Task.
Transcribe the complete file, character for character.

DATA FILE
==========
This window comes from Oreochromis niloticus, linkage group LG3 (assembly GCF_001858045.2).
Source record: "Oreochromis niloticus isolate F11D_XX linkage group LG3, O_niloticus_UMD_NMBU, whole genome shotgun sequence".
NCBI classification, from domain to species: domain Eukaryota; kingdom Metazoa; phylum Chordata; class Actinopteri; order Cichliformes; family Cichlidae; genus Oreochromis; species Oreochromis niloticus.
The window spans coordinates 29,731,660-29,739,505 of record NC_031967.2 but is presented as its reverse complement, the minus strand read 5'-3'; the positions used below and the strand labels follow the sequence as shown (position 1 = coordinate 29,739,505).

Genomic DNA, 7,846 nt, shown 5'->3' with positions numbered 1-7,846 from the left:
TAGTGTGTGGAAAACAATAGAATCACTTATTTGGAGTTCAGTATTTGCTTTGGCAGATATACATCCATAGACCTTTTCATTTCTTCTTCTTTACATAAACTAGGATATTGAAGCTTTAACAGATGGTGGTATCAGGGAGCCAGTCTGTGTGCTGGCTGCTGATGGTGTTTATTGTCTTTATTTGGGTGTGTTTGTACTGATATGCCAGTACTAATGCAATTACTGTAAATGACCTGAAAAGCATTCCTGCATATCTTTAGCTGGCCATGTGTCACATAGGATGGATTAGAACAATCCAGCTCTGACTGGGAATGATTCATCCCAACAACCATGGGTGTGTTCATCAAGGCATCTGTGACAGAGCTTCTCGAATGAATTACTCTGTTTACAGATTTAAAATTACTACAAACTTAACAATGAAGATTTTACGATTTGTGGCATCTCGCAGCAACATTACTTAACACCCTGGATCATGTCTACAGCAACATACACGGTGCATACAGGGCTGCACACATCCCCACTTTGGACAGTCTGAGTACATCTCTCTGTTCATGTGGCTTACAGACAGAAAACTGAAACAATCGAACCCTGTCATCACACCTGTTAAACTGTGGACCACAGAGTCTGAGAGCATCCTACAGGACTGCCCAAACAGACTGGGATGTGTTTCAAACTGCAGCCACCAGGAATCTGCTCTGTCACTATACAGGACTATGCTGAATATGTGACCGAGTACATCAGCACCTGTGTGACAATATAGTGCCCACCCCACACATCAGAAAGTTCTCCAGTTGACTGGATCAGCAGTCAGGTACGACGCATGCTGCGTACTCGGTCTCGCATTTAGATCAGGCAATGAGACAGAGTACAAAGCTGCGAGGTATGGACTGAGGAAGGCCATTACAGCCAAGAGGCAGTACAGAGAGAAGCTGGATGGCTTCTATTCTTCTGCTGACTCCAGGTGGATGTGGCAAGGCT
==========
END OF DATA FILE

This window comes from Oreochromis niloticus, linkage group LG3 (assembly GCF_001858045.2).
Source record: "Oreochromis niloticus isolate F11D_XX linkage group LG3, O_niloticus_UMD_NMBU, whole genome shotgun sequence".
NCBI classification, from domain to species: domain Eukaryota; kingdom Metazoa; phylum Chordata; class Actinopteri; order Cichliformes; family Cichlidae; genus Oreochromis; species Oreochromis niloticus.
The window spans coordinates 29,731,660-29,739,505 of record NC_031967.2 but is presented as its reverse complement, the minus strand read 5'-3'; the positions used below and the strand labels follow the sequence as shown (position 1 = coordinate 29,739,505).

Genomic DNA, 7,846 nt, shown 5'->3' with positions numbered 1-7,846 from the left:
TAGTGTGTGGAAAACAATAGAATCACTTATTTGGAGTTCAGTATTTGCTTTGGCAGATATACATCCATAGACCTTTTCATTTCTTCTTCTTTACATAAACTAGGATATTGAAGCTTTAACAGATGGTGGTATCAGGGAGCCAGTCTGTGTGCTGGCTGCTGATGGTGTTTATTGTCTTTATTTGGGTGTGTTTGTACTGATATGCCAGTACTAATGCAATTACTGTAAATGACCTGAAAAGCATTCCTGCATATCTTTAGCTGGCCATGTGTCACATAGGATGGATTAGAACAATCCAGCTCTGACTGGGAATGATTCATCCCAACAACCATGGGTGTGTTCATCAAGGCATCTGTGACAGAGCTTCTCGAATGAATTACTCTGTTTACAGATTTAAAATTACTACAAACTTAACAATGAAGATTTTACGATTTGTGGCATCTCGCAGCAACATTACTTAACACCCTGGATCATGTCTACAGCAACATACACGGTGCATACAGGGCTGCACACATCCCCACTTTGGACAGTCTGAGTACATCTCTCTGTTCATGTGGCTTACAGACAGAAAACTGAAACAATCGAACCCTGTCATCACACCTGTTAAACTGTGGACCACAGAGTCTGAGAGCATCCTACAGGACTGCCCAAACAGACTGGGATGTGTTTCAAACTGCAGCCACCAGGAATCTGCTCTGTCACTATACAGGACTATGCTGAATATGTGACCGAGTACATCAGCACCTGTGTGACAATATAGTGCCCACCCCACACATCAGAAAGTTCTCCAGTTGACTGGATCAGCAGTCAGGTACGACGCATGCTGCGTACTCGGTCTCGCATTTAGATCAGGCAATGAGACAGAGTACAAAGCTGCGAGGTATGGACTGAGGAAGGCCATTACAGCCAAGAGGCAGTACAGAGAGAAGCTGGATGGCTTCTATTCTTCTGCTGACTCCAGGTGGATGTGGCAAGGCT